The MSR — leading the pack in women’s sports coverage

MGN Online

It’s been 45 years since the passage of Title IX, 20 years since the successful launching of the WNBA, and over two decades since the Williams sisters’ debut and dominance in tennis both singly and together, yet women’s sports coverage remains as imbalanced as ever.

“Anyone can tell when you look at the sports pages,” stated Legislative Office on the Economic Status of Women (OESW) Director Barbara Battiste. “Let’s actually do a count and see.”

She and Intern Jaimee Leibfried, a St. Catherine University graduating senior, examined the Star Tribune’s November 2016 women’s sports coverage and found just 8.7 percent of its stories were on women’s sports but over 85 percent were on men’s sports, with 6 percent on both genders.

“We subsequently received suggestions that we do a similar analysis during March Madness,” wrote Battiste in the OESW’s May newsletter that goes to all Minnesota lawmakers and others. “We were told that the Minnesota Spokesman-Recorder (MSR) does an outstanding job of covering women’s sports.”

As a result, the two women used this past March — the busiest sports month of the year — and counted sports articles, including multiple stories, “notes,” “jottings” and unrelated “etc.” pieces published in the Star TribuneDuluth News TribuneSports Illustrated and the MSR, and examined women’s and men’s sports articles.

Sports media analysis falls within the OESW’s overall mission of advising state lawmakers on the importance of gender balance in all facets of life in Minnesota, said Battiste to the MSR in her State Capitol Building office as she shared her findings.

(l-r)Barbara Battiste and Jaimee Leibfried (Charles Hallman/MSR News)

The MSR in March published an equal balance in men’s and women’s sports stories (41 percent each) and 18 percent in both gender articles; Star Tribune (83 percent men, 13 percent women, 4 percent both), Duluth News Tribune (76 percent men, 12 percent  women, 12 percent both), and Sports Illustrated (75 percent men, 4 percent women, 21 percent both).

As the OESW results show, Minnesota’s oldest Black newspaper and the only Twin Cities weekly that regularly covers sports, is the proud, undisputed women’s sports coverage leader (more on this in this week’s MSR front page).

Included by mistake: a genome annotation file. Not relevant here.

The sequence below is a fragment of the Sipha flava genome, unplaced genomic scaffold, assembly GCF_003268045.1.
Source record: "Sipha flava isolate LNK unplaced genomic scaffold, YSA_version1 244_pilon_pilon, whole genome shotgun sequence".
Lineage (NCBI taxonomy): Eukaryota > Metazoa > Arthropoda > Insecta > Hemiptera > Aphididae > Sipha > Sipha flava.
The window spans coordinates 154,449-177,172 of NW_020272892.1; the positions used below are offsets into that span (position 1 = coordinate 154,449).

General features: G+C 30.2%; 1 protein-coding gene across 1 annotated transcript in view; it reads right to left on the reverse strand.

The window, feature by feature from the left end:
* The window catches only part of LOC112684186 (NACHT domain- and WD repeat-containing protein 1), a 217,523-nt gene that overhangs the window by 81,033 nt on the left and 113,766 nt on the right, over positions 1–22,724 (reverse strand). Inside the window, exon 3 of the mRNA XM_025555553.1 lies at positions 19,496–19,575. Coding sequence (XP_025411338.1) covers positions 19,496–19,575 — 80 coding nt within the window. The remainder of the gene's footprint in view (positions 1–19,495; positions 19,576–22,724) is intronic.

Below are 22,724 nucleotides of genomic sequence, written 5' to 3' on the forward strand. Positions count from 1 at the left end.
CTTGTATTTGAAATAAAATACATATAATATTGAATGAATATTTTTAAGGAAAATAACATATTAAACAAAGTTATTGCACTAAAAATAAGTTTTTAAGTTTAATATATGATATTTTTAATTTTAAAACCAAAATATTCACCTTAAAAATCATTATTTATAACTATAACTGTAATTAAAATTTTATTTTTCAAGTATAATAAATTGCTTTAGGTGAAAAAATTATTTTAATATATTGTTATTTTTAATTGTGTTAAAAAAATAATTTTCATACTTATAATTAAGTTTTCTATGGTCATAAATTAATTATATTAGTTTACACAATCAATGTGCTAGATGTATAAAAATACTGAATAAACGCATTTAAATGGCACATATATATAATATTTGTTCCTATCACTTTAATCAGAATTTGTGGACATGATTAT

When asked, this longtime reporter admitted I was a bit surprised by the OESW’s findings. I wasn’t surprised that almost 50 percent of our sports coverage regularly features women’s sports. But I was surprised at the startlingly large margin between us and the others in this regard — three-to-one compared to the Minneapolis and Duluth dailies and 10-to-one compared to SI.

The late MSR senior columnist Kwame McDonald decades ago set the standard in women’s sports coverage, not only for this newspaper but for all media in this town. He taught me so much from the time we first met, as the two of us were on assignment for competing entities in the late 1980s — McDonald started his beat over a decade before that.

The Minnesota National Girls and Women in Sports Day Committee in 2015 renamed its annual media award after McDonald, who died in 2012. It’s the same award I was humbly honored in 2011.

After McDonald’s death, I became this area’s longest running women’s sports reporter, but this being said, I could never fill the shoes McDonald left behind or come close to reaching the high bar he set no matter how hard I try. But the OESW and our print and web readers nonetheless have appreciated our weekly efforts.’s Lyndsay D’Arcangelo lamented that some major sports sites “don’t have a WNBA tab on their websites.” But, the MSR does.

ESPN’s LaChina Robinson said in D’Arcangelo’s piece that she is offended that many media outlets don’t cover women’s pro basketball unless something controversial occurs. “They run a negative story about the league because they want to get clicks and views,” said the longtime WNBA and women’s college basketball analyst.

A year ago (MSR, June 16, 2016), I wrote that covering women’s sports has been a personal pleasure. A year later, it still is at the MSR — the women’s sports leader both locally and nationally.


Charles Hallman welcomes reader responses to